The field for Michiganís fall congressional races shaped up well Tuesday night, with expected newcomers leading the pack. Among them, John Moolenaar in the 4th District, Mike Bishop in the 8th District, David Trott in the 11th district, Debbie Dingell in the 12th District and Brenda Lawrence in the 14th, among others. Congratulations to the winners.
Ultimately, some of these candidates will join a Michigan delegation to Congress whose clout is greatly diminished due to the retirements of Sen. Carl Levin, Rep. Dave Camp, Rep. John Dingell, and Rep. Mike Rogers.
While the regime change poses its own challenges for these would-be freshmen members of Congress, this is an opportunity for a new class of leaders to distinguish themselves by advocating for policies that stimulate economic growth and limit the federal governmentís reach.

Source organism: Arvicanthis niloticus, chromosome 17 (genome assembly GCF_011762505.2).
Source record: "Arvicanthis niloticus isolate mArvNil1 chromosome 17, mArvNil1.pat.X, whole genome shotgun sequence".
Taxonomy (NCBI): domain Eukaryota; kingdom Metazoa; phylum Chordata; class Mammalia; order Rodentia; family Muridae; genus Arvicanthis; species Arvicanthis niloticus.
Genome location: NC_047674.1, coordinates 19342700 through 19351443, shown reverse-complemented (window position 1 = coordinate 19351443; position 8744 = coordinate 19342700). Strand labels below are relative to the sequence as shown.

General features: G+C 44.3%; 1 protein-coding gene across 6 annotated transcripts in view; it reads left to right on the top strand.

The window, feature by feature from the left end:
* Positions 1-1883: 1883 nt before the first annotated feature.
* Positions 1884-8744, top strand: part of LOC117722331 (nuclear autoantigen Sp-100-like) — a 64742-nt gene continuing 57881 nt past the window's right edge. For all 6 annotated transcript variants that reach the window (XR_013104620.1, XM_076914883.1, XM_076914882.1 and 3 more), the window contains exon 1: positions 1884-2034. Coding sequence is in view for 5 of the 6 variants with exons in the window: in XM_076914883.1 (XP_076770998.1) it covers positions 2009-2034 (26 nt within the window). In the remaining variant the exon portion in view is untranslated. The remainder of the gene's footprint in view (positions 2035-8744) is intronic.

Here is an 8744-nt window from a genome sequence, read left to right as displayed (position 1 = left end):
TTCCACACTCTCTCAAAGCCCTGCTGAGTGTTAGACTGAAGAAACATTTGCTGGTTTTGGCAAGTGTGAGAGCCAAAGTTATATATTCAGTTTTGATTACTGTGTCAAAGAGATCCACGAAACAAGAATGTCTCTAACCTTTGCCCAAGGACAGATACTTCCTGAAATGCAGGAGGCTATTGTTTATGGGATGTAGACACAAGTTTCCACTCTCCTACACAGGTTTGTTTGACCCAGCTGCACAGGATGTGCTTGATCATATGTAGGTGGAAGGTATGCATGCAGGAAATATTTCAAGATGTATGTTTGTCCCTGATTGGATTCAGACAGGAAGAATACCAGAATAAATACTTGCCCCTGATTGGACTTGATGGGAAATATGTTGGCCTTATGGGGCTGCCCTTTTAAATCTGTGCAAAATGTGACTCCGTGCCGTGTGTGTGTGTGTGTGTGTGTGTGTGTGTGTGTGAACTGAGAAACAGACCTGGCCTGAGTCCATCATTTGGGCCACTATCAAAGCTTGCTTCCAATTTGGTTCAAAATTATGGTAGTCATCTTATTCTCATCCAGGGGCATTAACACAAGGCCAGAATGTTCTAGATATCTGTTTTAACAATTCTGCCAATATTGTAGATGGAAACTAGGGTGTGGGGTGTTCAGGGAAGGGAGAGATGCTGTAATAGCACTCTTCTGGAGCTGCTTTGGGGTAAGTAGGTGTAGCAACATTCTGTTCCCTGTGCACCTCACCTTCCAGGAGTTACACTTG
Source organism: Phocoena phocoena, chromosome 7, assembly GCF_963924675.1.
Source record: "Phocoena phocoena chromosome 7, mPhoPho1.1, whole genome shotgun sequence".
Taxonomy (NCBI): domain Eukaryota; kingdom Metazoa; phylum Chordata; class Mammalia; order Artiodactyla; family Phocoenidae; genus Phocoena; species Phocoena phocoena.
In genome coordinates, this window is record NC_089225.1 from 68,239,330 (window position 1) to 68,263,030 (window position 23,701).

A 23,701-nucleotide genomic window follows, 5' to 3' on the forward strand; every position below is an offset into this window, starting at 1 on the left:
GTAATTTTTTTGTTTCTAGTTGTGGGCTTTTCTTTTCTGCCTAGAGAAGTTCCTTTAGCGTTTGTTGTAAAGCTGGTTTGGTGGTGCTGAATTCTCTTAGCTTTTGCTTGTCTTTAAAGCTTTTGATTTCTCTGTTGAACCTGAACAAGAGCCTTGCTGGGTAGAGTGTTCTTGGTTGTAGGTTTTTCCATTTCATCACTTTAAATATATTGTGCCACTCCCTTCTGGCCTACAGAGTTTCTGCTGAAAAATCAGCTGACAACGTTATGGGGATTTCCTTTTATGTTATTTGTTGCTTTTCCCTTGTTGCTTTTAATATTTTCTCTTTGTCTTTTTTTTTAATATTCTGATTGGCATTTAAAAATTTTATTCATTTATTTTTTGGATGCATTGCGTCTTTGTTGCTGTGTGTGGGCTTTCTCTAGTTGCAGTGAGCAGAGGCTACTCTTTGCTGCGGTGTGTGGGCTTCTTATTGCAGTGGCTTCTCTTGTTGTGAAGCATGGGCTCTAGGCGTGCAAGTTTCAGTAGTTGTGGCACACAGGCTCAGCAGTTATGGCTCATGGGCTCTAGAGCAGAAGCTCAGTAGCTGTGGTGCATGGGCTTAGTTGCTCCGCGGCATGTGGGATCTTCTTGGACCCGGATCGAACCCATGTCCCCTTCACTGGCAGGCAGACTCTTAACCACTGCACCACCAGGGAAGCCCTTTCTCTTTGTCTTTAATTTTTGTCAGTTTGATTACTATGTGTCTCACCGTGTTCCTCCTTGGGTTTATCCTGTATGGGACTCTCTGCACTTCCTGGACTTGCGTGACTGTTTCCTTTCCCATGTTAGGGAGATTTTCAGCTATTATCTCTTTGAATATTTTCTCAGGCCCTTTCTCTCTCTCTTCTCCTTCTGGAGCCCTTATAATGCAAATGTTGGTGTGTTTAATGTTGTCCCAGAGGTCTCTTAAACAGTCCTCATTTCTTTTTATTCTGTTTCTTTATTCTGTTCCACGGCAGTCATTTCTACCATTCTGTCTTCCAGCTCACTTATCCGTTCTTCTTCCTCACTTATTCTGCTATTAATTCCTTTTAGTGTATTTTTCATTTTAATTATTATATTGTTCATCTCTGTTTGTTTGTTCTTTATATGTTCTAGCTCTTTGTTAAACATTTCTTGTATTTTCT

As would-be representatives of our state to an increasingly complex Washington, these are the issues we hope theyíll debate during the fall campaign. Whoever prevails in the fall elections must stand up for Michiganís bread-and-butter automobile industry. Michigan is losing strong industry advocates, in Camp and Dearborn Democrat John Dingell, at a time the industry needs support.
Washington has never been friendly to the Detroit auto industry.
Michiganís delegation must continue to advocate sensible auto regulations that balance the needs of safety and the environment with Michiganís economic realities.
It also must advocate for pro-growth policies across the board.
The tepid economic recovery nationwide is slowing Michiganís opportunity for recovery.
Congress needs strong, pragmatic leaders. Michigan voters should look carefully among Tuesday nightís primary winners for just such candidates.